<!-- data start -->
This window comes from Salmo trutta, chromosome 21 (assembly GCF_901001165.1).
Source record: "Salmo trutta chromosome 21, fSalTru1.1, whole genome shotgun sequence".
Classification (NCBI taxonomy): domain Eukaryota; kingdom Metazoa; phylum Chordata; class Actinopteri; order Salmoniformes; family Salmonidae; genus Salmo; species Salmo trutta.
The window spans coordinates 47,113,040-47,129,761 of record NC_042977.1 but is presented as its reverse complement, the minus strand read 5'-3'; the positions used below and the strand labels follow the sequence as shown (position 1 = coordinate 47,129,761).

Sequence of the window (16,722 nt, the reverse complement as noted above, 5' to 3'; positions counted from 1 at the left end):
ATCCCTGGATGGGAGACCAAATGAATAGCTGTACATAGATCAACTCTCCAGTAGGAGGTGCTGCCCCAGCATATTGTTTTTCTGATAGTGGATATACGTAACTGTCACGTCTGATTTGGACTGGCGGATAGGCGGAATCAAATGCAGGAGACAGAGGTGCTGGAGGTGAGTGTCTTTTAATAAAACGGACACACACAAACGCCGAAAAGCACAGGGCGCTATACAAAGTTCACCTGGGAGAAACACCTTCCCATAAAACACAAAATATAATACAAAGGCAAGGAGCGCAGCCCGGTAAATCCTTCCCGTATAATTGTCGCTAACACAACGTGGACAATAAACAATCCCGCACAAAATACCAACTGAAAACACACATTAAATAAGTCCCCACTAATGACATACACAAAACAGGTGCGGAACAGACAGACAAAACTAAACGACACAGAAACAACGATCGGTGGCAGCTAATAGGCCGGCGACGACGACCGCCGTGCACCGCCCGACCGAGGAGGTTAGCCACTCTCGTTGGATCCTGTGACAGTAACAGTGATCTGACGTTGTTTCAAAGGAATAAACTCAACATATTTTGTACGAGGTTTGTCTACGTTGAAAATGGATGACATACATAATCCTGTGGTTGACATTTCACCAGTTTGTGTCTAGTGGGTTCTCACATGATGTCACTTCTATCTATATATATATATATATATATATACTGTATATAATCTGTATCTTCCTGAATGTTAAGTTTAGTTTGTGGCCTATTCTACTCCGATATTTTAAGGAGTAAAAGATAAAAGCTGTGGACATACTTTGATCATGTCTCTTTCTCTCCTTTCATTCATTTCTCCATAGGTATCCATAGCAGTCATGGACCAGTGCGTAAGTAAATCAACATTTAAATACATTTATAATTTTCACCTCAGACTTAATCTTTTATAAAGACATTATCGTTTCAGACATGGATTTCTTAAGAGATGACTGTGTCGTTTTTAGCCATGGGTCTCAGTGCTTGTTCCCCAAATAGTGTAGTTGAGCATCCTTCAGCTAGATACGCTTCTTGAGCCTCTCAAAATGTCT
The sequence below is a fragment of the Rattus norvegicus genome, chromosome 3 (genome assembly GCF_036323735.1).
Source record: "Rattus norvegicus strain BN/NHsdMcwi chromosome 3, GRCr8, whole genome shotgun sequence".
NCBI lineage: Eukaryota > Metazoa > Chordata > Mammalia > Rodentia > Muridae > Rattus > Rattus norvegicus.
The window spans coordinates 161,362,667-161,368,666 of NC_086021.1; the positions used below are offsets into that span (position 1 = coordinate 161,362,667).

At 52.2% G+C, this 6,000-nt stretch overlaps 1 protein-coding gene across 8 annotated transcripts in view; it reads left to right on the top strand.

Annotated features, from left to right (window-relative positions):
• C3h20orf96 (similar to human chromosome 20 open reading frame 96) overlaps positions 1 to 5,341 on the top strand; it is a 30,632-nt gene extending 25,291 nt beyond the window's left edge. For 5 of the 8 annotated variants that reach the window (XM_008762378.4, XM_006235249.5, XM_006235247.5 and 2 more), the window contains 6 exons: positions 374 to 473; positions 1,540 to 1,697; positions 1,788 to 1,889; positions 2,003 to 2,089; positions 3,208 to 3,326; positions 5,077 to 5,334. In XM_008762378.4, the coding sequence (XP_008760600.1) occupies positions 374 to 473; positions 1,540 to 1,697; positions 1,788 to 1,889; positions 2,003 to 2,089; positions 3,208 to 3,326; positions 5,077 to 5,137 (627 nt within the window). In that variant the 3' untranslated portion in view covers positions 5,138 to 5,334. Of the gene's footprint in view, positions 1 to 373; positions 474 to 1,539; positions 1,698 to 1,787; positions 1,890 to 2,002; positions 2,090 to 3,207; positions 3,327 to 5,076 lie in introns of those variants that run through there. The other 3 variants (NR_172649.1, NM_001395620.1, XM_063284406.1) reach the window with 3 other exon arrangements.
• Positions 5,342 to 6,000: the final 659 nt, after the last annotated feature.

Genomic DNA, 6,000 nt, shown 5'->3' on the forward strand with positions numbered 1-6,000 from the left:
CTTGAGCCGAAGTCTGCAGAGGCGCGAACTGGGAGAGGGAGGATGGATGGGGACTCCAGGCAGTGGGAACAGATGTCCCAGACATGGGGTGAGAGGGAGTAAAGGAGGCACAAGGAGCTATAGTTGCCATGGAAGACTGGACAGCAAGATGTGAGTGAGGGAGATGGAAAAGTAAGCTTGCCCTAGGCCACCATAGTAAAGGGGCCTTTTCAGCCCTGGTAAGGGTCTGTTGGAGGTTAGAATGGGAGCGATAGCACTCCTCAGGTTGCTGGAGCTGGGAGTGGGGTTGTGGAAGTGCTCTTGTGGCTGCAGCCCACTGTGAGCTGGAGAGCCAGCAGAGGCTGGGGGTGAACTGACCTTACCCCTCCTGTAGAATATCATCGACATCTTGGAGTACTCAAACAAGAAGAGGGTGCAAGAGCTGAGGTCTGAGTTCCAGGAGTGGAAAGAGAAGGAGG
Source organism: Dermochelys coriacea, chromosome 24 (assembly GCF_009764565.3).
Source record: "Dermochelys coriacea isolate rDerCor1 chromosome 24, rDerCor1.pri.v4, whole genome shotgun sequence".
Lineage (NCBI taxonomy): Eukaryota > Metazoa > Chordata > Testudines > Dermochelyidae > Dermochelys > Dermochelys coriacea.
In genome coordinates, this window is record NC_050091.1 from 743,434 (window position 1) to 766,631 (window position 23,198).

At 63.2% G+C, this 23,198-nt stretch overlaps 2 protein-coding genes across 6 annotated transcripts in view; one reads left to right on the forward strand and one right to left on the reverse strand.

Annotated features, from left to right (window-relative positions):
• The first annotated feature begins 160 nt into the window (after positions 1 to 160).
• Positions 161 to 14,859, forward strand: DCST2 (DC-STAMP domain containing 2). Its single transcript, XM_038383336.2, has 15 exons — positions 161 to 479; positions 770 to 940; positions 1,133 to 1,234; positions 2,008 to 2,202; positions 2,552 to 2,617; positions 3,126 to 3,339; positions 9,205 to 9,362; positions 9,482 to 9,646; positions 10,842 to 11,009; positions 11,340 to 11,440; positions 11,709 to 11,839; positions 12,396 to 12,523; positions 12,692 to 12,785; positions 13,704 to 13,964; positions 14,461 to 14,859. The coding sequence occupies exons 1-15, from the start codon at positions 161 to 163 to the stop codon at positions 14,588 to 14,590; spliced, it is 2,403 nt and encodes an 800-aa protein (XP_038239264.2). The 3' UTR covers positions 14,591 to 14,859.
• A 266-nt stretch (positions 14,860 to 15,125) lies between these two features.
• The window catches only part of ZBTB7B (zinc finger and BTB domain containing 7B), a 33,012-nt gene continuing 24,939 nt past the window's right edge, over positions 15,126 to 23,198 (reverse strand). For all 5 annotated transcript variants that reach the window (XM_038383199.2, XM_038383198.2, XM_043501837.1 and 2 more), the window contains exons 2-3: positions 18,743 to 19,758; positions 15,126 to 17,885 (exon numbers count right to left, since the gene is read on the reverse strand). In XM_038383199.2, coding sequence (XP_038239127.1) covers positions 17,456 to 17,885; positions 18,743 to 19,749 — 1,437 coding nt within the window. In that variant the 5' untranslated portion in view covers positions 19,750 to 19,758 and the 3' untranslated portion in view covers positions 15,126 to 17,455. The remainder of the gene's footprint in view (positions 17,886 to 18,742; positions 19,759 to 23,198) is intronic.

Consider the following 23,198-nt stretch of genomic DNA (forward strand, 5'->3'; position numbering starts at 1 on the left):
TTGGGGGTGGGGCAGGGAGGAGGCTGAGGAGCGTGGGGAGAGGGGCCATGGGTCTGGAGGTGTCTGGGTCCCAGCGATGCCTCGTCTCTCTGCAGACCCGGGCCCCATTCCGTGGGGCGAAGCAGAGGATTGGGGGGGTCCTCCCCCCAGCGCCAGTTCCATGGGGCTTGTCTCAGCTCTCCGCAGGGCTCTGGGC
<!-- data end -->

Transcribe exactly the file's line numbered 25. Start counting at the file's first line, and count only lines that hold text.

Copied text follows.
• A 266-nt stretch (positions 14,860 to 15,125) lies between these two features.